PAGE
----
Independent contractor misclassification is a significant problem for businesses. Businesses with employees misclassified as independent contractors face multiple risks, including wage & hour litigation and individual or class claim for benefits, as well as potential penalties for failure to withhold taxes. There always has been, and continues to be, significant risk in misclassifying independent contractors. This risk has accelerated as state and federal government entities have added progressively more scrutiny to independent contractor classifications. In the attempt to mitigate the risk of contract workers being reclassified as their employees, businesses often ask: To what extent does a worker being incorporated affect their status as an independent contractor? Can we mitigate reclassification risk by directing workers to go incorporate?
The answer is that the fact a worker is incorporated has little or no effect at all in determining worker status. Incorporating (as an S Corp, C Corp or LLC) is a “sign” that someone is serious about being in business, and that they may be more likely to be a credible independent contractor. However, in the eyes of the IRS and other regulatory authorities, corporate status is a small factor, or no factor at all, in determining whether an individual is a true independent contractor.
Reclassification Determination: Background
Labor and taxation authorities rely on a multitude of different tests to determine whether an individual is an independent contractor or an employee. There are standards under state worker’s compensation and unemployment compensation laws, the Fair Labor Standards Act, ERISA, state and federal fair employment laws, the National Labor Relations Act, and the IRS guidelines, just to name a few.
Historically, the IRS used what was called a “20 factor” test to make the determination as to whether a worker was an independent contractor. This test was revised in 2006 and the 20 factors were consolidated into three main groups, each with subdivisions.
The first group is called behavioral control which focuses on whether the business has a right to control how the individual’s work is done. The factors that fall into this category include: type of instructions given, degree of instruction, evaluation system, and training.
The second group is financial control, which focuses on whether the business has a right to control the business aspect of the worker’s job. The factors that fall into this category include: significant investment on the part of workers in their business, having un-reimbursed expenses, the opportunity for profit or loss, whether their services are available to the market, and payment method. Certainly, incorporating a business technically allows for the opportunity for profit or loss; however, this is just one of many factors which may influence an auditor’s determination. Someone who is incorporated might, or might not, have opportunity for profit or loss; might or might not have significant business expenses; and might or might not have multiple clients.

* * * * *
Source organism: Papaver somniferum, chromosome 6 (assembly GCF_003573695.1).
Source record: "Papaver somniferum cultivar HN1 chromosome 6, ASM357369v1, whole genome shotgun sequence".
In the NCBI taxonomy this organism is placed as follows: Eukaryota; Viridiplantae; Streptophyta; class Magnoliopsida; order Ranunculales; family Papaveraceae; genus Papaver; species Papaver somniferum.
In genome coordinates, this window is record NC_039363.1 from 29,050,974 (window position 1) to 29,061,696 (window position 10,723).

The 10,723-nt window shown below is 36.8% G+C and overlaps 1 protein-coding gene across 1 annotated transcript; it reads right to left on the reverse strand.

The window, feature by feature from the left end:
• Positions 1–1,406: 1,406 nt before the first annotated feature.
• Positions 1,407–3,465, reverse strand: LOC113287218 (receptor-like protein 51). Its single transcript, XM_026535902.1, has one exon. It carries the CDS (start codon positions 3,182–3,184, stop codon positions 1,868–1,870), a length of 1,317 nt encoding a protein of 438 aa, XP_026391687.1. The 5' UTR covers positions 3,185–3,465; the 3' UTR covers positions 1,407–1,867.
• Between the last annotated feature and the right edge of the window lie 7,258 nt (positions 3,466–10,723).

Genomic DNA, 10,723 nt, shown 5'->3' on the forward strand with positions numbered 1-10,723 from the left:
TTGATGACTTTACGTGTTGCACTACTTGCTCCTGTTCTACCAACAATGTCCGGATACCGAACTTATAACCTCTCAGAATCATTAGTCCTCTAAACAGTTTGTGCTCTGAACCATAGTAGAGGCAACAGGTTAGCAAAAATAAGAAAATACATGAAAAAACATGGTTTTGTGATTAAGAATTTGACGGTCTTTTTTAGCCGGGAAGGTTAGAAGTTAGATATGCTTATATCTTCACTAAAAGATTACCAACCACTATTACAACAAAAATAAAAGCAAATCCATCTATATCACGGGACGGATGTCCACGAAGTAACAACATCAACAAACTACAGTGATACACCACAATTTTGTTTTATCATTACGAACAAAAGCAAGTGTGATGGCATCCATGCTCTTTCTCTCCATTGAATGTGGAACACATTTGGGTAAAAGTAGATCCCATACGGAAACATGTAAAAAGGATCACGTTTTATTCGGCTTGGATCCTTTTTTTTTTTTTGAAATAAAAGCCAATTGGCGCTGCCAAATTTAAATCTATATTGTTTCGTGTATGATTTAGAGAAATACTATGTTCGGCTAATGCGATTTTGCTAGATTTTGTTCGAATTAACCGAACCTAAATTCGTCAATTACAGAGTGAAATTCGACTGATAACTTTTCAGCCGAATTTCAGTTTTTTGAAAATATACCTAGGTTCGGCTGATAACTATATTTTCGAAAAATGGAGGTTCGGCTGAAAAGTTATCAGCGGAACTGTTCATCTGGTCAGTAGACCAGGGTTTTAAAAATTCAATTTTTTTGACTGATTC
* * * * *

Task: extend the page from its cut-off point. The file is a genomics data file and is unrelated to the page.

The third and final category is titled type of relationship, which focuses on the relationship that exists between the worker and the business. Here, the factors include the following categories: the existence of written contracts, whether the worker is offered employee benefits, the permanency of the relationship, and whether their worker’s services are seen as a key activity of the business.
It is a commonly held myth that workers operating through a corporate structure (as a corporation or as an LLC) are guaranteed independent contractor status. However, nothing within the IRS analysis indicates that incorporation alone is sufficient to create an independent contractor relationship, or that incorporation is a factor, at all, in the mitigation of reclassification risk. Published IRS guidance indicates that businesses must weigh all of these factors when determining whether a worker is an employee or independent contractor. The IRS says, “there is no ‘magic’ or set number of factors that ‘makes’ the worker an employee or an independent contractor, and no one factor stands alone in making this determination. ”
Further, state taxation authorities and regulatory bodies also do not consider incorporation status as dispositive in making determinations relative to coverage under wage and hour laws, payment of unemployment tax, coverage under workers compensation, access to Family Medical Leave, fair employment laws, and a host of other potential benefits afforded employees under the individual state (and in some cases local) statutes.
Incorporating is not useless, and is not without benefit for putative independent contractors. But it would be a serious error to take action based on the belief that a group of workers are without risk of reclassification simply because they are incorporated, especially if they incorporated, or were directed to become incorporated, by the party paying them in a bid to mitigate the risk of reclassification.